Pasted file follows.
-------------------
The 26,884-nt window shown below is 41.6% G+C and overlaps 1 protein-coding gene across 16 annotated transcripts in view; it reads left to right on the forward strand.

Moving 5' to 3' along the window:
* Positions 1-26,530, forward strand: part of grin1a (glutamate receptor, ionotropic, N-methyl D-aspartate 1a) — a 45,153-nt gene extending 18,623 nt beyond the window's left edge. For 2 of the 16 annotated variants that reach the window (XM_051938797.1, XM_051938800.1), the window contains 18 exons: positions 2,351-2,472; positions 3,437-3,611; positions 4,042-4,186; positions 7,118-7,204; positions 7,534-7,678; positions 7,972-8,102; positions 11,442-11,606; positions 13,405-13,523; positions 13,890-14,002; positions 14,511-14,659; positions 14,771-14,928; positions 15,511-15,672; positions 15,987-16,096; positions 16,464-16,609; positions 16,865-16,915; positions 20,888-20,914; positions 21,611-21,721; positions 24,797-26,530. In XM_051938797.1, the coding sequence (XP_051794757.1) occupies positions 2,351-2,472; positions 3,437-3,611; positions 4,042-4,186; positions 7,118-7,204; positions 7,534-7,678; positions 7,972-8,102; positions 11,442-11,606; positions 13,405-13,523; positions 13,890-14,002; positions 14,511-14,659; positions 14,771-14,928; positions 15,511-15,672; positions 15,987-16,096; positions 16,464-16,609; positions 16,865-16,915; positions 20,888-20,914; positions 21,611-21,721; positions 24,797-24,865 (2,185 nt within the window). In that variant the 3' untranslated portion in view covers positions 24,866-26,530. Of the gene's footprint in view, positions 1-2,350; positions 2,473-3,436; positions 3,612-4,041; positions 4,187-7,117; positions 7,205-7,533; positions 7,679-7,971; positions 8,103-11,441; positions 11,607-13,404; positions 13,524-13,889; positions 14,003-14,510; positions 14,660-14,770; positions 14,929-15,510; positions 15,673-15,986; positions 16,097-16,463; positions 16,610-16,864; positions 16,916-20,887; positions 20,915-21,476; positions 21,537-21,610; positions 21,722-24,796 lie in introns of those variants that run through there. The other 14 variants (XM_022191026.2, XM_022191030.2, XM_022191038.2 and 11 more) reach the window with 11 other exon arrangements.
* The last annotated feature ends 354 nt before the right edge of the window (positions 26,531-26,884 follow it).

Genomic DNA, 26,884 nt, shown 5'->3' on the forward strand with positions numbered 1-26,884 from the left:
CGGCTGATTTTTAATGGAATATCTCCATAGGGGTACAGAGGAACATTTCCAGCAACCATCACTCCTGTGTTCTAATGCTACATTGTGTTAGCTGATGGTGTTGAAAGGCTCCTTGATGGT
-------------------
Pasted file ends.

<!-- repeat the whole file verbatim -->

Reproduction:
The 26,884-nt window shown below is 41.6% G+C and overlaps 1 protein-coding gene across 16 annotated transcripts in view; it reads left to right on the forward strand.

Moving 5' to 3' along the window:
* Positions 1-26,530, forward strand: part of grin1a (glutamate receptor, ionotropic, N-methyl D-aspartate 1a) — a 45,153-nt gene extending 18,623 nt beyond the window's left edge. For 2 of the 16 annotated variants that reach the window (XM_051938797.1, XM_051938800.1), the window contains 18 exons: positions 2,351-2,472; positions 3,437-3,611; positions 4,042-4,186; positions 7,118-7,204; positions 7,534-7,678; positions 7,972-8,102; positions 11,442-11,606; positions 13,405-13,523; positions 13,890-14,002; positions 14,511-14,659; positions 14,771-14,928; positions 15,511-15,672; positions 15,987-16,096; positions 16,464-16,609; positions 16,865-16,915; positions 20,888-20,914; positions 21,611-21,721; positions 24,797-26,530. In XM_051938797.1, the coding sequence (XP_051794757.1) occupies positions 2,351-2,472; positions 3,437-3,611; positions 4,042-4,186; positions 7,118-7,204; positions 7,534-7,678; positions 7,972-8,102; positions 11,442-11,606; positions 13,405-13,523; positions 13,890-14,002; positions 14,511-14,659; positions 14,771-14,928; positions 15,511-15,672; positions 15,987-16,096; positions 16,464-16,609; positions 16,865-16,915; positions 20,888-20,914; positions 21,611-21,721; positions 24,797-24,865 (2,185 nt within the window). In that variant the 3' untranslated portion in view covers positions 24,866-26,530. Of the gene's footprint in view, positions 1-2,350; positions 2,473-3,436; positions 3,612-4,041; positions 4,187-7,117; positions 7,205-7,533; positions 7,679-7,971; positions 8,103-11,441; positions 11,607-13,404; positions 13,524-13,889; positions 14,003-14,510; positions 14,660-14,770; positions 14,929-15,510; positions 15,673-15,986; positions 16,097-16,463; positions 16,610-16,864; positions 16,916-20,887; positions 20,915-21,476; positions 21,537-21,610; positions 21,722-24,796 lie in introns of those variants that run through there. The other 14 variants (XM_022191026.2, XM_022191030.2, XM_022191038.2 and 11 more) reach the window with 11 other exon arrangements.
* The last annotated feature ends 354 nt before the right edge of the window (positions 26,531-26,884 follow it).

Genomic DNA, 26,884 nt, shown 5'->3' on the forward strand with positions numbered 1-26,884 from the left:
CGGCTGATTTTTAATGGAATATCTCCATAGGGGTACAGAGGAACATTTCCAGCAACCATCACTCCTGTGTTCTAATGCTACATTGTGTTAGCTGATGGTGTTGAAAGGCTCCTTGATGGT